|Most recent IBA monitoring assessment|
|Year of assessment||Threat score (pressure)||Condition score (state)||Action score (response)|
|For more information about IBA monitoring please click here|
The best remaining stand of cedar Cedrus libani forest in Lebanon, in a mountainous, rocky area at 1,750 m, covered in snow between December and March. The forest is relatively open, with much scrub, and about 10% of the area is under cultivation. Currently the area is primarily used for hunting, tourism and recreation, secondarily for forestry, rangeland and wildlife conservation.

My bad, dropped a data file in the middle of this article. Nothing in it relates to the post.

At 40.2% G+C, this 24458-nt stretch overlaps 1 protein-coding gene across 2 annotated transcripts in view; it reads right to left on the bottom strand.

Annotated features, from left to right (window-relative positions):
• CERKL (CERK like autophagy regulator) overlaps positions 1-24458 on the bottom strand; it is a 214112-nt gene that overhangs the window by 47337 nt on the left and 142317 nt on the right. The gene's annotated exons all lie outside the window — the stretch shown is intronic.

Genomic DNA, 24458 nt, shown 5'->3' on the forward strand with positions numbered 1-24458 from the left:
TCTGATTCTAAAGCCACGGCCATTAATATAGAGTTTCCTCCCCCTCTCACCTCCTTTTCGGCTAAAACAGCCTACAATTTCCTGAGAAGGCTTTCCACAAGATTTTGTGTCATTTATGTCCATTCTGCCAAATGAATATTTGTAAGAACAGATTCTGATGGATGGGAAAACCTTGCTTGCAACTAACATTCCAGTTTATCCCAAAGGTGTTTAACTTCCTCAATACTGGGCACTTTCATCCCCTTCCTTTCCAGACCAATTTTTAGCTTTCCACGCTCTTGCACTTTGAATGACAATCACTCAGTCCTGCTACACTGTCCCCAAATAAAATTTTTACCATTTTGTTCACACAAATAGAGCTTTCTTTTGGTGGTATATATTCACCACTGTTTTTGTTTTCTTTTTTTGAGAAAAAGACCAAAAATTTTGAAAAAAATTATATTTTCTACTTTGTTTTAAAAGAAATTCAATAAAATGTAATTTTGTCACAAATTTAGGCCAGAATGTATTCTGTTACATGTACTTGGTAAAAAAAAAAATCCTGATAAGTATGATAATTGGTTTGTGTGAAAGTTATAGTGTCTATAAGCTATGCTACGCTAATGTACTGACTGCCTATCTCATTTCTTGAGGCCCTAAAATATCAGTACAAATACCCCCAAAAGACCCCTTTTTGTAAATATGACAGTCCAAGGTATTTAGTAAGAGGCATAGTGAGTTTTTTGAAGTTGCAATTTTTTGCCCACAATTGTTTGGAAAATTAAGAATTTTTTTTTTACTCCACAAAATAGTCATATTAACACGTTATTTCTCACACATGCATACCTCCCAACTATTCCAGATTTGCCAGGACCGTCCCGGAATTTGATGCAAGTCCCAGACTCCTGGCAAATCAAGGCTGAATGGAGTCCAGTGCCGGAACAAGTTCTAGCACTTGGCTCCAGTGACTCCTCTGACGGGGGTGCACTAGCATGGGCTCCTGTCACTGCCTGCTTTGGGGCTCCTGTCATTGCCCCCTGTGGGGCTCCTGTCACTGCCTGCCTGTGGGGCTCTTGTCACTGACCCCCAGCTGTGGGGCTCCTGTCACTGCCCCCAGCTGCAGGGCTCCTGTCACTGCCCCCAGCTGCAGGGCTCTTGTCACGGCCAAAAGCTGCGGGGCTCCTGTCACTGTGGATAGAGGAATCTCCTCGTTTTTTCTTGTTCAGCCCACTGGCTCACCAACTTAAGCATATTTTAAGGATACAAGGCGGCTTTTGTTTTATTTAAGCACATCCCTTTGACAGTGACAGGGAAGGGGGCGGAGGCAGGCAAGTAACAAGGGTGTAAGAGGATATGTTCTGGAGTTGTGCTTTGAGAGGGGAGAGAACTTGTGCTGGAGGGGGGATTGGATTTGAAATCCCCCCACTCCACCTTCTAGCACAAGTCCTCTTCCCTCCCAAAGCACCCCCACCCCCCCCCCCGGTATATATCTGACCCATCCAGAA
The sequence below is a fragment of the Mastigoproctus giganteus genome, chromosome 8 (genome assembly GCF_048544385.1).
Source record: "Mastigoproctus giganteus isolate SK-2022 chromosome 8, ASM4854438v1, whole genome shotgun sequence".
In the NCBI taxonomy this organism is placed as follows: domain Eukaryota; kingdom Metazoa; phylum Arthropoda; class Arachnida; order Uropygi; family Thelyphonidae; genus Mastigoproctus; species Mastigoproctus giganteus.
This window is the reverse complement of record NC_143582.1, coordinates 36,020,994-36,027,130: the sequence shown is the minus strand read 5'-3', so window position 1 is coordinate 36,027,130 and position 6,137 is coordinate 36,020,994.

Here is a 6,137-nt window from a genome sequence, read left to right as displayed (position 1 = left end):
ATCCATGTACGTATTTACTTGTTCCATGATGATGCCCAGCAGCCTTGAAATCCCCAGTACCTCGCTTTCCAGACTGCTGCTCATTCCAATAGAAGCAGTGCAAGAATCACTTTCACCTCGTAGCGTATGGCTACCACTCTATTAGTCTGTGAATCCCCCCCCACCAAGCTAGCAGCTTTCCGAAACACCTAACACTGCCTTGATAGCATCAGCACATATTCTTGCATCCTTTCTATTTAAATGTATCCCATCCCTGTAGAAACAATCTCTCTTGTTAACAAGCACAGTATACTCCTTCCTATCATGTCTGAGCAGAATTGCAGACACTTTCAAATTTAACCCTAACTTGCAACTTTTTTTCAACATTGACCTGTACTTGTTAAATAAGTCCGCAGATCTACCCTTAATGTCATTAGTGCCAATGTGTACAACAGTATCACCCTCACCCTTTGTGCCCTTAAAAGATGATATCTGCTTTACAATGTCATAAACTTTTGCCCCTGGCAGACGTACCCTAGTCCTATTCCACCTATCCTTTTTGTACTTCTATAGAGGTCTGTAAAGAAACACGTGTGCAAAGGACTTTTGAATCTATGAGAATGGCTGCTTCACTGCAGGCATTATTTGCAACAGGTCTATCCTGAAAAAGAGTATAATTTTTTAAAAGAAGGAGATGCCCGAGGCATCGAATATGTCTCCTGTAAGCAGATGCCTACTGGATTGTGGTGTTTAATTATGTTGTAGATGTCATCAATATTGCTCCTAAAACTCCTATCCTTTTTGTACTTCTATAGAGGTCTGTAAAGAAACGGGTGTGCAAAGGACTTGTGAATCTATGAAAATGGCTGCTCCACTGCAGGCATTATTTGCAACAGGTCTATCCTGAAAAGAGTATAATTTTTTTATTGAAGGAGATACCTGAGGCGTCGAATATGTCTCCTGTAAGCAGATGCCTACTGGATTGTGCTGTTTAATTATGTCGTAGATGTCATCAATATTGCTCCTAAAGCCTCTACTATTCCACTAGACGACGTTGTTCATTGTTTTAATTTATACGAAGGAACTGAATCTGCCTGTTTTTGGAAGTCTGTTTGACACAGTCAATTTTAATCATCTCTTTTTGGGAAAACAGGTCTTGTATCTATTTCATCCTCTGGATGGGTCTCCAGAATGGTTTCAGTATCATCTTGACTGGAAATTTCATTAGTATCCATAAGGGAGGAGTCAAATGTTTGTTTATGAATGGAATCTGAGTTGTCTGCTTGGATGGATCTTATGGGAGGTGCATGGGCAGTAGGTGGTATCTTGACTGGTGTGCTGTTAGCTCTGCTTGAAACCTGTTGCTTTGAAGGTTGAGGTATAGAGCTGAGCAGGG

See box for key species. Other breeding species include Alectoris chukar (if not extinct), Lullula arborea, Eremophila alpestris, Anthus similis, Oenanthe oenanthe, O. hispanica, Sylvia hortensis, Parus lugubris, Pyrrhocorax graculus (possible), Emberiza cia (possible) and E. caesia. Migrants include Ciconia ciconia.
Non-bird biodiversity: Mammals: Canis lupus (V), Sciurus anomalus (relict), Mongoose (present at site, highly endangered in other parts of the country. Flora: there are many endemic plants, and Cedars of Lebanon (Cedrus libani)
BirdLife International (2020) Important Bird Areas factsheet: Shouf Cedars Nature Reserve. Downloaded from http://www.birdlife.org on 25/11/2020.